What does the Rolls-Royce (LSE: RR) share price need to give it a boost? That’s what I keep asking every time I think of buying. One thing that would surely help is a recovery in the aviation business.
Get those seats filled, get everyone flying off to exotic destinations again, and surely things will start turning round at Rolls-Royce?
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Queues for passport applications in the UK are growing, as pent-up demand for jetting away is being released. All those who were restricted to the UK’s shores during the pandemic are now seeking their escapes.
Current Passport Office advice is to allow up to 10 weeks for them to arrive, such is the demand. And I’ve read stories in the mainstream news of people having to wait even longer.
What effect is this renewed demand having on the airlines themselves? If it doesn’t feed through to significant capacity increases for them, there will surely be little for Rolls-Royce to gain.
Flyer numbers rising
International Consolidated Airlines this month told us that first-quarter passenger capacity had returned to 65% of 2019 levels. That’s only a modest improvement over the 58% achieved in the final quarter of last year.
But the Omicron virus had a short-term negative effect. And the period only covers January to March, not close to the main flying season yet. Interestingly, IAG reckons there has been no noticeable impact from the war in Ukraine. Q2 figures should tell us a lot more in July.
For its part, easyJet remains upbeat about its outlook. In a first-half update, the budget airline said its plans to reach near-2019 capacity by the summer remain unchanged.
Hopes that the the Rolls-Royce share price will climb on the back of an airlines recovery face one big challenge. I’m thinking of soaring energy prices, which must hit airlines on two fronts.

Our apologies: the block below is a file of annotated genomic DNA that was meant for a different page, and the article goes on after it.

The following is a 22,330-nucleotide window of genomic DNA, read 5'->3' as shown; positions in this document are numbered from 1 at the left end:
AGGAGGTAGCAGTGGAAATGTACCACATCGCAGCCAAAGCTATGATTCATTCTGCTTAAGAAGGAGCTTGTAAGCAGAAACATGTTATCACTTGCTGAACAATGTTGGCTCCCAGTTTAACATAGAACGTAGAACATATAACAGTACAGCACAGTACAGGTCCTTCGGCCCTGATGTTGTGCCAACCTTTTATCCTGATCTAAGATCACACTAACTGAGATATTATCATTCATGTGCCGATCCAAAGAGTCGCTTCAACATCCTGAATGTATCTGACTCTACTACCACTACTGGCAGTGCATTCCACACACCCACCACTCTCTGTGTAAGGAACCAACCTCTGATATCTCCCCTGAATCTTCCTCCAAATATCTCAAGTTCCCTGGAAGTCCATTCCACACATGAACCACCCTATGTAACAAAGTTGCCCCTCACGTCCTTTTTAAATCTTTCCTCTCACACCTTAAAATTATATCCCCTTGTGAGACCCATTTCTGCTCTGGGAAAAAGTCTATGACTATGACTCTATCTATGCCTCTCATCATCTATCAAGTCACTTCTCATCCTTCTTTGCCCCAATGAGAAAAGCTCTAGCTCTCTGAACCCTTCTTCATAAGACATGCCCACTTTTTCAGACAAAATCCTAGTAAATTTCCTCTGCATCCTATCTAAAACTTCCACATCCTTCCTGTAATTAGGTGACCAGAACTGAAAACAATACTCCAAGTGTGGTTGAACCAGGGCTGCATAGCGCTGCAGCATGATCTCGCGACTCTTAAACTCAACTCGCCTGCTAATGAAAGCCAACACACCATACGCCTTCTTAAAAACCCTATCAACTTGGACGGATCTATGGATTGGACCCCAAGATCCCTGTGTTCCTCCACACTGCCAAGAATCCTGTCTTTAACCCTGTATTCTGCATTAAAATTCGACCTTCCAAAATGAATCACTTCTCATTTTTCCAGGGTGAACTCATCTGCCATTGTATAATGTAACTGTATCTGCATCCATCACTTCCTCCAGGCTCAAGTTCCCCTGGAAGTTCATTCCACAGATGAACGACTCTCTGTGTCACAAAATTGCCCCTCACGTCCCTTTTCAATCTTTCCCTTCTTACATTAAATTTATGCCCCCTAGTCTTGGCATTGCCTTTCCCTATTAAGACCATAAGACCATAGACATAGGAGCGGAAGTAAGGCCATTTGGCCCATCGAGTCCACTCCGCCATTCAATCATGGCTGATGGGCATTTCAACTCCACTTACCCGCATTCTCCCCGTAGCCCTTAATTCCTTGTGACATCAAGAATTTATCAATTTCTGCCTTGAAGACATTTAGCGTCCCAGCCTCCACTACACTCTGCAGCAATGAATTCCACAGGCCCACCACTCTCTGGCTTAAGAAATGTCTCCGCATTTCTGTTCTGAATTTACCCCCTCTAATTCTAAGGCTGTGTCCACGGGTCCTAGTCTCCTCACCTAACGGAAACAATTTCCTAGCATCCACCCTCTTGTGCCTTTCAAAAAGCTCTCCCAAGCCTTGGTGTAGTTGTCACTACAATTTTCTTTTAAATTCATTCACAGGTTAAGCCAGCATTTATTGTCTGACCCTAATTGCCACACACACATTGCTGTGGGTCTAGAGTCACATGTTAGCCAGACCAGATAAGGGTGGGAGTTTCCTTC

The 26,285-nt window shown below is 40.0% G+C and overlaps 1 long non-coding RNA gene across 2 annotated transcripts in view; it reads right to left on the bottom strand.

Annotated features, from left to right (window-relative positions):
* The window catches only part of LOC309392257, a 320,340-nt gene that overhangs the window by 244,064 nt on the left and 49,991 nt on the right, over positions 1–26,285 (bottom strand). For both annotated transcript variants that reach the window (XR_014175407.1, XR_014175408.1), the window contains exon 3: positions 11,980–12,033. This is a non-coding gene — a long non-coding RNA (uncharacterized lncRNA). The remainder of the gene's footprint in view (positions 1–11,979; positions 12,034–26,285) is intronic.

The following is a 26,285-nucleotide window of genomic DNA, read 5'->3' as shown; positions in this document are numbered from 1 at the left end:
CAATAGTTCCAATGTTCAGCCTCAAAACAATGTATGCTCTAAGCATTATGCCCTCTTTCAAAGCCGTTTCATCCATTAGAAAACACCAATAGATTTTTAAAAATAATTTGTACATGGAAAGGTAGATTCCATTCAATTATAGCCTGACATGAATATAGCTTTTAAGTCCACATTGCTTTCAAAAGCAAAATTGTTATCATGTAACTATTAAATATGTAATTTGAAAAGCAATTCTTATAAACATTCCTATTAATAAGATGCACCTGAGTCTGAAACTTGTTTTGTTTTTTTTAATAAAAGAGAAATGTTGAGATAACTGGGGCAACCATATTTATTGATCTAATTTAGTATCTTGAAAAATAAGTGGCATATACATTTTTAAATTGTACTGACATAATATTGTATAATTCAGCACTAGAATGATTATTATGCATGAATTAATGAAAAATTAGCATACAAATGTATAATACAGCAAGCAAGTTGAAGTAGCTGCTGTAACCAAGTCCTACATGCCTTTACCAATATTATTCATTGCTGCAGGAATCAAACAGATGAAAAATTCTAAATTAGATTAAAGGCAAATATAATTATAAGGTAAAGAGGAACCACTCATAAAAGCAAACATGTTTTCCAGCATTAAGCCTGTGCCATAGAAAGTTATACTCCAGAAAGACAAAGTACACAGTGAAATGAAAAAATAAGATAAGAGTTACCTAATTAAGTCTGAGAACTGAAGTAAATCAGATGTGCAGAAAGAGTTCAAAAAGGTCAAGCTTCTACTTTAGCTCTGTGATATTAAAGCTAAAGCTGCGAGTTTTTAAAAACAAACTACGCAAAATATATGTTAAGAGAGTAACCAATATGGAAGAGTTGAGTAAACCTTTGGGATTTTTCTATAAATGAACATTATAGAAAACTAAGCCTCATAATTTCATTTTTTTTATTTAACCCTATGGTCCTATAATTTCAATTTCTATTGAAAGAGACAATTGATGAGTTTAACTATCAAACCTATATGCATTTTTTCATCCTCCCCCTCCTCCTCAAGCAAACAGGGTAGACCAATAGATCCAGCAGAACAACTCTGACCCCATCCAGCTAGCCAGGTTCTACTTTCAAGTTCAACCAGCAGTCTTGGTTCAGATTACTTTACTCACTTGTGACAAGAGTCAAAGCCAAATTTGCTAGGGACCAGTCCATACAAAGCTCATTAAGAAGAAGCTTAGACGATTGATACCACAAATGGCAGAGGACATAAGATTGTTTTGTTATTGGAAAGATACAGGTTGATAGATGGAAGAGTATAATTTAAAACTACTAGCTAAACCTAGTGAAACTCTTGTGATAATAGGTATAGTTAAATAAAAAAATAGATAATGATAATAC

Firstly, there’s the direct effect of rising aviation fuel prices. That’s one of the biggest factors affecting costs, and it is completely beyond control.
That, alone, is why I have never bought shares in an airline. I don’t like businesses that are at the mercy of major uncontrollable external forces. Throughout the pandemic, I have been thankful for that, as we’ve seen a far bigger uncontrollable force than I ever imagined.
The other issue is the impact on customers, as inflation continues to escalate. More families prioritising paying their domestic bills means fewer with the cash to spare for luxuries like holidays.
Rolls-Royce share price
How will these concerns, pushing and pulling the airline business from different directions, affect the Rolls-Royce share price?
I’m sure inflation will ease and we’ll get back to long-term trends. And I remain convinced that the travel sector will recover, at least close to pre-pandemic levels. But when?
That is still far from clear. For that reason, I will continue to hold off from adding Rolls-Royce shares to my portfolio, and keep observing. And I will be watching and hoping for an airline sector recovery.